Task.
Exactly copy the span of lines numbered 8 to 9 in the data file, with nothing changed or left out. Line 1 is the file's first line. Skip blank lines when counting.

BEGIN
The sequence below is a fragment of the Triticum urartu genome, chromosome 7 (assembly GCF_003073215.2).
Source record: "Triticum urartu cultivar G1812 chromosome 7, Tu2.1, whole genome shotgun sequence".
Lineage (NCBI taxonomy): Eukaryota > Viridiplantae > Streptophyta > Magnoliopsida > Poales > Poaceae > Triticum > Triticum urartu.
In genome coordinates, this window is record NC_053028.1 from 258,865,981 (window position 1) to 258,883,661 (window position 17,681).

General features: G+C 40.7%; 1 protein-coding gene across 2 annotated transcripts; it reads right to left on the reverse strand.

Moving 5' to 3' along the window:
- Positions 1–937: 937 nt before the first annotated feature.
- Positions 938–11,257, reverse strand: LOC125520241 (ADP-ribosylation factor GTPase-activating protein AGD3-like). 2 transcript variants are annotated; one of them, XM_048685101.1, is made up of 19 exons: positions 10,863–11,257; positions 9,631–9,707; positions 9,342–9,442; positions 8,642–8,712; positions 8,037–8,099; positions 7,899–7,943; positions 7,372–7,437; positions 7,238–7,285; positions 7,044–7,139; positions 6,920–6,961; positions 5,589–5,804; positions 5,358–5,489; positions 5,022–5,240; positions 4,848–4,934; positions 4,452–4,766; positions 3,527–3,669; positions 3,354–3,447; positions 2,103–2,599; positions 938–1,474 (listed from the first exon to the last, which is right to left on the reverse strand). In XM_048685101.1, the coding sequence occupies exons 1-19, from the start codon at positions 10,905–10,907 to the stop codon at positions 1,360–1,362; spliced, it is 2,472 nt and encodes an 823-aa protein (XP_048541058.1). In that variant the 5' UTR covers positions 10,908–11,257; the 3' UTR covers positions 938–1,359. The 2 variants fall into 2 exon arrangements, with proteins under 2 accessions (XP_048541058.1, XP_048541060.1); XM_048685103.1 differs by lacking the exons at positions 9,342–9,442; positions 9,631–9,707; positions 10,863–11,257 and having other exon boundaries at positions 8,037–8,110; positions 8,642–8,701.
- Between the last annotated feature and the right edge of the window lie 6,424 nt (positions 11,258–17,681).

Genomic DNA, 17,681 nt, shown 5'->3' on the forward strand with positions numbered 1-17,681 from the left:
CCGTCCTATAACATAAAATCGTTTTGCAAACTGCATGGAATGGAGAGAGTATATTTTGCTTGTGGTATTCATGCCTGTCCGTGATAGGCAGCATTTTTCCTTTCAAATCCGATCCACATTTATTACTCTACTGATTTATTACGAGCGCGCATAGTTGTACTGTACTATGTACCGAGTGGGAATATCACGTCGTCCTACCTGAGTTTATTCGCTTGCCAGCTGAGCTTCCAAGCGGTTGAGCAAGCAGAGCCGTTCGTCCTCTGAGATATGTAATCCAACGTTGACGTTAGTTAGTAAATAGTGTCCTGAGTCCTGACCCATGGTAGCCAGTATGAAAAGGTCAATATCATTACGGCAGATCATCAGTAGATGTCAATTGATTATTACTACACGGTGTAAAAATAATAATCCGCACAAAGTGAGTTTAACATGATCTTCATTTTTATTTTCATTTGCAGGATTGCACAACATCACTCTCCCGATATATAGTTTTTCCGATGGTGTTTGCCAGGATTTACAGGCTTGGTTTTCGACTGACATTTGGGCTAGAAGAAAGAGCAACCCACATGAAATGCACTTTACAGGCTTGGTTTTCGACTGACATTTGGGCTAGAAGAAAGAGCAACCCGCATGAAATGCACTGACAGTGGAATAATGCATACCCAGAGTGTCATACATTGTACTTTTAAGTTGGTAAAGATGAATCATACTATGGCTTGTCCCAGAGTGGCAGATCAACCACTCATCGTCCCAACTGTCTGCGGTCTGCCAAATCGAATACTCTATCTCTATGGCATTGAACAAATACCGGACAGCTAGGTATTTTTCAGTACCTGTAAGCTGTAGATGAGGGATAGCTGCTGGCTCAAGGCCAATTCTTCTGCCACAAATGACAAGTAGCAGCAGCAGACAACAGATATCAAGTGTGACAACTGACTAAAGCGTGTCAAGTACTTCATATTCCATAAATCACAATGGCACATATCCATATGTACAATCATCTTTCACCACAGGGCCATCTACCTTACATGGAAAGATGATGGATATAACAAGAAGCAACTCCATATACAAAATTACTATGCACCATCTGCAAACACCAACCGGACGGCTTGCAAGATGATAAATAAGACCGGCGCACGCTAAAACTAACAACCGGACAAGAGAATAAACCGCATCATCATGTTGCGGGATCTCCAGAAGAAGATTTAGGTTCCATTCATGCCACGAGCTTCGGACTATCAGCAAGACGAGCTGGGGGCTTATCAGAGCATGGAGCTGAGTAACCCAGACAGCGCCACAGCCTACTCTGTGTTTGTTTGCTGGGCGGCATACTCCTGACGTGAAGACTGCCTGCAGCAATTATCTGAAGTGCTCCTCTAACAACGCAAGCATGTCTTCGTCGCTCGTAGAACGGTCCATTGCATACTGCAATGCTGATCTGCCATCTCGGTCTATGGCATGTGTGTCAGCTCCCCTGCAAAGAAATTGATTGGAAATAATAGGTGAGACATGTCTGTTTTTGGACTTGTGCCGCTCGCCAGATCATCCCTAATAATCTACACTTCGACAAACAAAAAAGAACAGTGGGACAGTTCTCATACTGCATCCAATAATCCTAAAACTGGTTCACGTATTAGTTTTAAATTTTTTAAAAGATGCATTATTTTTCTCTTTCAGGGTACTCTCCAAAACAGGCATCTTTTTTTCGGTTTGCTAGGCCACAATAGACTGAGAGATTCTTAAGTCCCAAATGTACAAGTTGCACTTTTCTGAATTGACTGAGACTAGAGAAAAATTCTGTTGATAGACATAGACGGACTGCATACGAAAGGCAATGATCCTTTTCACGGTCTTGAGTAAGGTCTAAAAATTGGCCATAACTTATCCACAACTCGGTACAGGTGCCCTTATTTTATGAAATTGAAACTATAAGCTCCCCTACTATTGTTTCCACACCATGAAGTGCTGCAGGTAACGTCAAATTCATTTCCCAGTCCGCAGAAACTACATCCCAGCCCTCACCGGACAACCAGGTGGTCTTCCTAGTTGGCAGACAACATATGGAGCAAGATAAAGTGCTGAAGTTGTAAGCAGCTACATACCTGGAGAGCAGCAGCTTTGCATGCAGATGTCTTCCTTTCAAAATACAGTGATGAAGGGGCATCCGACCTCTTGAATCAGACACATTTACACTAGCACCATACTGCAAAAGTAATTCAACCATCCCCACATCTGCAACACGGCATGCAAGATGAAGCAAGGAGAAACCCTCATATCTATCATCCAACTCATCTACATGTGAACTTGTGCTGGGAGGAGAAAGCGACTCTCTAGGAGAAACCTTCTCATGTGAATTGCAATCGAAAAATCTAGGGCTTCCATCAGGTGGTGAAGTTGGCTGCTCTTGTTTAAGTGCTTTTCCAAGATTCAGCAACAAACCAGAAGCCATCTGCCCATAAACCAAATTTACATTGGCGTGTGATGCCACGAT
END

- Positions 938–11,257, reverse strand: LOC125520241 (ADP-ribosylation factor GTPase-activating protein AGD3-like). 2 transcript variants are annotated; one of them, XM_048685101.1, is made up of 19 exons: positions 10,863–11,257; positions 9,631–9,707; positions 9,342–9,442; positions 8,642–8,712; positions 8,037–8,099; positions 7,899–7,943; positions 7,372–7,437; positions 7,238–7,285; positions 7,044–7,139; positions 6,920–6,961; positions 5,589–5,804; positions 5,358–5,489; positions 5,022–5,240; positions 4,848–4,934; positions 4,452–4,766; positions 3,527–3,669; positions 3,354–3,447; positions 2,103–2,599; positions 938–1,474 (listed from the first exon to the last, which is right to left on the reverse strand). In XM_048685101.1, the coding sequence occupies exons 1-19, from the start codon at positions 10,905–10,907 to the stop codon at positions 1,360–1,362; spliced, it is 2,472 nt and encodes an 823-aa protein (XP_048541058.1). In that variant the 5' UTR covers positions 10,908–11,257; the 3' UTR covers positions 938–1,359. The 2 variants fall into 2 exon arrangements, with proteins under 2 accessions (XP_048541058.1, XP_048541060.1); XM_048685103.1 differs by lacking the exons at positions 9,342–9,442; positions 9,631–9,707; positions 10,863–11,257 and having other exon boundaries at positions 8,037–8,110; positions 8,642–8,701.
- Between the last annotated feature and the right edge of the window lie 6,424 nt (positions 11,258–17,681).